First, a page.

Stockholm is the fastest growing city in this region, both Stockholm Arlanda and Gothenburg Landvetter are growing rapidly.

There are “white spots” in our route network, we need to be better connected with the eastern part of Europe. Looking at destinations, among the largest unserved destinations at Stockholm Arlanda, we would like to add Hannover, Sofia, Porto and Marseille. The southern European market has been growing fast and we have several new destinations but there are more unserved destinations, with a quite high demand.

Regarding Intercontinental traffic, we have had a fantastic development during the last years. We would like to see more destinations in Asia. Tokyo is our largest unserved market and China is growing rapidly. We also do not have a direct connection to Canada.

The LCC market will and need to continue to grow as we still have a relatively low LCC penetration. There is potential for more traffic in this segment.

Swedavia recently secured a $245m loan for the construction of a new pier at ARN. How will this investment help to transform the airport in the long-term?

We will use a substantial part of the money to continue to automate the airport, which will drive down our airline customers cost of operation in Swedavia, which in turn will increase both airline profitability and the passenger experience.

The long-term plan is divided into phases, with the first phase running until 2023 with investments of SEK 7 billion. In concrete terms, the development plan includes a new pier in Terminal 5 designed to handle larger aircraft for long-haul destinations, an expanded security checkpoint and commercial space in the same terminal, as well as parking spaces close to the terminal and a brand new environmentally sustainable operations area.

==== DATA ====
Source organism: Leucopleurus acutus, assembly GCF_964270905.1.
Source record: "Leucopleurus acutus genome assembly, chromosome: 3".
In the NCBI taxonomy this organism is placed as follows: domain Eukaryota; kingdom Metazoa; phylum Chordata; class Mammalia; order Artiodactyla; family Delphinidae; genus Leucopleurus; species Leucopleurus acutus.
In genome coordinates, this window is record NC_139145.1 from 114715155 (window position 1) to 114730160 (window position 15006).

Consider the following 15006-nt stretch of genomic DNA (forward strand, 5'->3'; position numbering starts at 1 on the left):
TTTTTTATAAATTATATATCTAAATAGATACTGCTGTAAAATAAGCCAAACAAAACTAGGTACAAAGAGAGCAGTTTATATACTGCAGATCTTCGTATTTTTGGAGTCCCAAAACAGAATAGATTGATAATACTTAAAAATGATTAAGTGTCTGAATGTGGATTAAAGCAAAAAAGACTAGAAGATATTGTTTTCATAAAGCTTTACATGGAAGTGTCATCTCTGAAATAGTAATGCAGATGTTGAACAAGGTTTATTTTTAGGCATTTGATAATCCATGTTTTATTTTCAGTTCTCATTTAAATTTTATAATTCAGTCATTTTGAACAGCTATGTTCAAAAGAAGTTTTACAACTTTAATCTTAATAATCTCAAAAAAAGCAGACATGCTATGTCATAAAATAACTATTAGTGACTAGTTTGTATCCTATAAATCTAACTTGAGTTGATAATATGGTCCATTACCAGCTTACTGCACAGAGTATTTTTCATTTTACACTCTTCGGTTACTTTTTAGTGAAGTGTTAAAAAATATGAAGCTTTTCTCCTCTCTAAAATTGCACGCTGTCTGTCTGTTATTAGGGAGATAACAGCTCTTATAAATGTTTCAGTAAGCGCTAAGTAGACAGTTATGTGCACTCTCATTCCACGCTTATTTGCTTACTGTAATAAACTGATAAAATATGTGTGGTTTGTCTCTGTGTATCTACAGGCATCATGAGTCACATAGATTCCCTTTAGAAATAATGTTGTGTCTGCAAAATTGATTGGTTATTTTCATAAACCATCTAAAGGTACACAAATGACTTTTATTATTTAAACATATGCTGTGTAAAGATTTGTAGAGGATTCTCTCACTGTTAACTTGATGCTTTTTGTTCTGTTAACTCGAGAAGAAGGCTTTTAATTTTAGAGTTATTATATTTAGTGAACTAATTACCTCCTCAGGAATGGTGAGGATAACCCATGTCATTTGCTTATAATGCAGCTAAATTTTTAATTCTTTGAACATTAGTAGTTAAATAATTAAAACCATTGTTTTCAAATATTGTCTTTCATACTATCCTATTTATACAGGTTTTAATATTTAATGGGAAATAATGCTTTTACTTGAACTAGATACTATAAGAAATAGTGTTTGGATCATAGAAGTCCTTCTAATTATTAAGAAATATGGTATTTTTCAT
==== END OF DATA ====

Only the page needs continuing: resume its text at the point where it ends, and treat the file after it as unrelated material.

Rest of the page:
Stockholm Arlanda has a perfect location between the cities of Stockholm and Uppsala. At the moment a new hotel and an office building is being built at Stockholm Arlanda. This is a perfect meeting location. We are building Scandinavia’s first true Airport City at Arlanda.

What is your message to airlines ahead of the planned Swedish aviation passenger tax?

We find it unfortunate that countries like Austria, Norway, and the UK are now followed by Sweden introducing this kind of tax.

We are of course concerned about the aviation tax. It is a tax with no positive impact on the environment. We believe that we have to work together within the industry to meet the environmental challenges. This is very important and we do believe that the work has to be done on a global basis.

At Swedavia we are working hard to reduce the emission and environmental footprint. It is this long-term work that has made Swedavia a world leader in developing airports with the least possible environmental impact. All ten Swedavia airports are certified at the highest possible level of the Airport Carbon Accreditation programme.

Several other countries in Europe has an aviation passenger tax (and constrains due to the environmental impact of their operation). Demand is growing, but instead of increased taxes I believe that we as an industry need to work hard to meet demand and reduce the environmental footprint.

David Casey

David Casey is Editor in Chief of Routes, the global route development community's trusted source for news and information.